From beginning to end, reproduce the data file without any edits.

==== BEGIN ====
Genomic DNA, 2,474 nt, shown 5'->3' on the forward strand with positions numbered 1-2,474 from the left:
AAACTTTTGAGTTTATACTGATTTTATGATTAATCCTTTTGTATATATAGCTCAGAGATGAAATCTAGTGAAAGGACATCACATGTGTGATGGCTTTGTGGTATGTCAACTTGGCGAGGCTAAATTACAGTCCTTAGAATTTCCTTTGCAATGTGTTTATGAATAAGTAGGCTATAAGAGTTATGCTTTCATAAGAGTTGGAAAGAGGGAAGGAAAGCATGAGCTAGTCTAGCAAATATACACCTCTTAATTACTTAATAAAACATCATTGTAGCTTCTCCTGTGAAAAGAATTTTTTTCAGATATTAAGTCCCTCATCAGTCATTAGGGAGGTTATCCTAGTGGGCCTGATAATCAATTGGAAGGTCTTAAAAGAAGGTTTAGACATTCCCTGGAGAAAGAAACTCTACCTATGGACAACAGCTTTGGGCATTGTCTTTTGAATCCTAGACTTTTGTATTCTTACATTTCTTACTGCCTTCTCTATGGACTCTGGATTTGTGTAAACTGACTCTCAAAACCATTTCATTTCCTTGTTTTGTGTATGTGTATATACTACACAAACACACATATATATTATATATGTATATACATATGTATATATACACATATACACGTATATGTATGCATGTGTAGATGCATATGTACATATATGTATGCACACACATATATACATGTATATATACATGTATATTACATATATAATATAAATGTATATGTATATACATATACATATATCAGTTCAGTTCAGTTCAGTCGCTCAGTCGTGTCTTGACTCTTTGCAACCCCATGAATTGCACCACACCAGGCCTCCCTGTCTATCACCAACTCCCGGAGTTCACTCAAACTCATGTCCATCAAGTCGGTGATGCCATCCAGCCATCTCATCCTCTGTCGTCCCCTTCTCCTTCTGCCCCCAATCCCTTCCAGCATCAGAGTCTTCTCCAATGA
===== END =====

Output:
Genomic DNA, 2,474 nt, shown 5'->3' on the forward strand with positions numbered 1-2,474 from the left:
AAACTTTTGAGTTTATACTGATTTTATGATTAATCCTTTTGTATATATAGCTCAGAGATGAAATCTAGTGAAAGGACATCACATGTGTGATGGCTTTGTGGTATGTCAACTTGGCGAGGCTAAATTACAGTCCTTAGAATTTCCTTTGCAATGTGTTTATGAATAAGTAGGCTATAAGAGTTATGCTTTCATAAGAGTTGGAAAGAGGGAAGGAAAGCATGAGCTAGTCTAGCAAATATACACCTCTTAATTACTTAATAAAACATCATTGTAGCTTCTCCTGTGAAAAGAATTTTTTTCAGATATTAAGTCCCTCATCAGTCATTAGGGAGGTTATCCTAGTGGGCCTGATAATCAATTGGAAGGTCTTAAAAGAAGGTTTAGACATTCCCTGGAGAAAGAAACTCTACCTATGGACAACAGCTTTGGGCATTGTCTTTTGAATCCTAGACTTTTGTATTCTTACATTTCTTACTGCCTTCTCTATGGACTCTGGATTTGTGTAAACTGACTCTCAAAACCATTTCATTTCCTTGTTTTGTGTATGTGTATATACTACACAAACACACATATATATTATATATGTATATACATATGTATATATACACATATACACGTATATGTATGCATGTGTAGATGCATATGTACATATATGTATGCACACACATATATACATGTATATATACATGTATATTACATATATAATATAAATGTATATGTATATACATATACATATATCAGTTCAGTTCAGTTCAGTCGCTCAGTCGTGTCTTGACTCTTTGCAACCCCATGAATTGCACCACACCAGGCCTCCCTGTCTATCACCAACTCCCGGAGTTCACTCAAACTCATGTCCATCAAGTCGGTGATGCCATCCAGCCATCTCATCCTCTGTCGTCCCCTTCTCCTTCTGCCCCCAATCCCTTCCAGCATCAGAGTCTTCTCCAATGA